Will The Supreme Court Get Involved in an Electoral College Issue From 2016?
The year 2016 was a doozy of an election on the national level. Donald Trump surprised a lot of people ( including myself) when he won the Presidency and made Hillary a two-time loser in POTUS runs. The reason why Trump was able to pull off this feat was because of two simple words.
I have written here at Red State before about this…READ Yuck: Colorado Decides To Bypass The Electoral College With National Popular Vote and the reason why it needs to be preserved.
Now a new challenge is possibly facing a showdown in the United States Supreme Court and it could radically alter how we have done elections in this country for over 240 years.
Three presidential electors in Washington state who voted for Colin Powell in 2016 rather than Hillary Clinton and were fined under state law, are asking the US Supreme Court to take up their appeal and decide whether a state can bind an elector to vote for the state’s popular vote winner.
“The original text of the Constitution,” their lawyers argued in court papers filed Monday afternoon, “secures to electors the freedom to vote as they choose.”
If the Supreme Court agrees to hear the appeal of the so-called “faithless electors,” it could thrust the justices into yet another high-passion political fight in the heat of the 2020 presidential election. It comes as some predict that the volatile political atmosphere and disputes over redistricting could further emphasize the role of the Electoral College in the upcoming election.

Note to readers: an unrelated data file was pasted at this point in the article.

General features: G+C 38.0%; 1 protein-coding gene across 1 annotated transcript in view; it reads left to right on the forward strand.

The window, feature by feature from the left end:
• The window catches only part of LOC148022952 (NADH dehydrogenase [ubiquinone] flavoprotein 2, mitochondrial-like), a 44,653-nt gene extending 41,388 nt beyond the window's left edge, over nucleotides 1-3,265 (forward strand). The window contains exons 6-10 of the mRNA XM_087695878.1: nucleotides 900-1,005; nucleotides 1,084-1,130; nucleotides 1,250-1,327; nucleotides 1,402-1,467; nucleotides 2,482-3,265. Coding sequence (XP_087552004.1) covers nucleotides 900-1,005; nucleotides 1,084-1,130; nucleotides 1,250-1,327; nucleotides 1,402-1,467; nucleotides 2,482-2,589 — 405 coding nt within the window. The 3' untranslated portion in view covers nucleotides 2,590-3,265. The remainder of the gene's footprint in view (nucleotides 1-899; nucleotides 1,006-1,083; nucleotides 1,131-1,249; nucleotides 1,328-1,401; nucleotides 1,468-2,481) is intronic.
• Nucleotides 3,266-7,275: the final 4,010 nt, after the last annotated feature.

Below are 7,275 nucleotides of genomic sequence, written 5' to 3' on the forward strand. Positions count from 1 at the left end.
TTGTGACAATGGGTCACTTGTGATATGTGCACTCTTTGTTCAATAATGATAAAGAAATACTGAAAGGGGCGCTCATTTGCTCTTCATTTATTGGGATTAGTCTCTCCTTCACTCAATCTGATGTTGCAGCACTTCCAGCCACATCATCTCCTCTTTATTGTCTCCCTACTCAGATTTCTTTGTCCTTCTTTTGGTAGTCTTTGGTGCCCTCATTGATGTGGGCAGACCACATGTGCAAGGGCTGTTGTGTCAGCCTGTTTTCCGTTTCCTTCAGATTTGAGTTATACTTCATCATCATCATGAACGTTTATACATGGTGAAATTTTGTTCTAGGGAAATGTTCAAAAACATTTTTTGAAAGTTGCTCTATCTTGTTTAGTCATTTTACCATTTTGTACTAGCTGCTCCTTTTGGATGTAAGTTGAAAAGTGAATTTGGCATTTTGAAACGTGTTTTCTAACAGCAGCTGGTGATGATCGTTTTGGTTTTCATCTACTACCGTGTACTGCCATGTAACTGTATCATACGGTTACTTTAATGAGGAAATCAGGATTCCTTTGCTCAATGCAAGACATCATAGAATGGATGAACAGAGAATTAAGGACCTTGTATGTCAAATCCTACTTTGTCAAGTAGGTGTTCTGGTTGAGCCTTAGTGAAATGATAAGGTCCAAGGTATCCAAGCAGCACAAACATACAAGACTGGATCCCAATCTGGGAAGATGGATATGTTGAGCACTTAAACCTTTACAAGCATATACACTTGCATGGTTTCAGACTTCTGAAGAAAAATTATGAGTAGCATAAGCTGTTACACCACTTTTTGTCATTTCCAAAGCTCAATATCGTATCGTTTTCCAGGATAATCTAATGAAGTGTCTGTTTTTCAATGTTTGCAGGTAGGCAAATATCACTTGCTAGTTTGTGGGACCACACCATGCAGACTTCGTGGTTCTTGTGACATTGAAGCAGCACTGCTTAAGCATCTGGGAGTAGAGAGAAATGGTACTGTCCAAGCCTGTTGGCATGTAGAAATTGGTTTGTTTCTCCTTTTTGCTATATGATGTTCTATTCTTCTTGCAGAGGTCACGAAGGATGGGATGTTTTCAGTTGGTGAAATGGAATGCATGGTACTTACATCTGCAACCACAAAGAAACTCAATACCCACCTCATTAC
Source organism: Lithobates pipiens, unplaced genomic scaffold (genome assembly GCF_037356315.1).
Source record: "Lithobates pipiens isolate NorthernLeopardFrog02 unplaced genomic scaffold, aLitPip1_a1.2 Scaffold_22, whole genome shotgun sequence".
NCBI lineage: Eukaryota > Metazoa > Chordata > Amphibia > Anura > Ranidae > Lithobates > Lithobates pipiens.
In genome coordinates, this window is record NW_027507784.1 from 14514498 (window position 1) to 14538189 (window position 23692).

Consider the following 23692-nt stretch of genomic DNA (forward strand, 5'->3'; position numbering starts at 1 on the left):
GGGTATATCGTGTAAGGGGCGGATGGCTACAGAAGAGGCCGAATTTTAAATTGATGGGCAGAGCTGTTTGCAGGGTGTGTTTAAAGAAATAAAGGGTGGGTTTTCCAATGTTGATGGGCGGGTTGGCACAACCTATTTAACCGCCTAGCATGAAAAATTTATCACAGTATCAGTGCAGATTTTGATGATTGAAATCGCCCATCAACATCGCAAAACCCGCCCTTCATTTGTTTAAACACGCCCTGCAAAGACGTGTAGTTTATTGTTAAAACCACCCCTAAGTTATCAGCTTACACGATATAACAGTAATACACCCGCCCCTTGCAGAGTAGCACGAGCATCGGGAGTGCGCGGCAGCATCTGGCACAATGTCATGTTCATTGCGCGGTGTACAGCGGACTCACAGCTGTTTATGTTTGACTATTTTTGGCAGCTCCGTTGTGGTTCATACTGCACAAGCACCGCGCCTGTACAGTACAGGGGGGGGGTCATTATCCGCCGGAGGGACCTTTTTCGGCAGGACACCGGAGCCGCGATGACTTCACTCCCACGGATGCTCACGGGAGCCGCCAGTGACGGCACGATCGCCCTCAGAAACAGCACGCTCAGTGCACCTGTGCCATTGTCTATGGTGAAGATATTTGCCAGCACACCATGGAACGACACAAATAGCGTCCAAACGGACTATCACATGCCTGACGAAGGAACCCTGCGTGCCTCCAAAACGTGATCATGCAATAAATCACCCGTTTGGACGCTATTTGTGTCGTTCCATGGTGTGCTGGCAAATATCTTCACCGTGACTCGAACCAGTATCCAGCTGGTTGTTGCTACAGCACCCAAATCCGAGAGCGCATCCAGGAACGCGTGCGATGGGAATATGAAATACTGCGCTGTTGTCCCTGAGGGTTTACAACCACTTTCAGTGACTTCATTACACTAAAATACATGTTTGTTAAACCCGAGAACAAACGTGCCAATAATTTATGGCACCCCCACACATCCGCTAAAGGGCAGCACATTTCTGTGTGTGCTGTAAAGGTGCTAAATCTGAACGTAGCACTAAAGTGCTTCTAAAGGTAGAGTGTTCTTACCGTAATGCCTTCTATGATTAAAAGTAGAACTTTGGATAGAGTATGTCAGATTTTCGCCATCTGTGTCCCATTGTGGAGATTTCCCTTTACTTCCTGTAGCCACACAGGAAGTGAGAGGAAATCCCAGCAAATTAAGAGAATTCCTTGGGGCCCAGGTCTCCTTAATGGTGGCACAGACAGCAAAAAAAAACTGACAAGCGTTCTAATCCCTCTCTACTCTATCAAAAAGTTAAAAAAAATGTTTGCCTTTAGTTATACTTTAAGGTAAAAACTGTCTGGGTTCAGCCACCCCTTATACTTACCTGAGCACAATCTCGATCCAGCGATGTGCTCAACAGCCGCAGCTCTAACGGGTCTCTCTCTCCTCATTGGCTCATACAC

The states have always run federal elections. However, with this new wrinkle, the states would pick people who then do not have to abide by the state’s very own rules if the faithless electors are ruled constitutional on a federal level.
The 10th amendment to the United States Consitution declares that…
The powers not delegated to the United States by the Constitution, nor prohibited by it to the States, are reserved to the States respectively, or to the people.
Even though people have argued that the 12th amendment was passed to deal with some complications in the process of federal elections it does not specifically say how states were to deal with the rules for selecting electors. That, at least in my mind would mean that the states get to pick the process.
However, can you imagine a scenario where 10 or 12 states have a different processes to pick and allow electors to do what they want? That would be an epic mess.
I am fascinated about this whole process and will keep an eye on what SCOTUS decides to do. I don’t think they have much choice to take it up and we will see soon enough.
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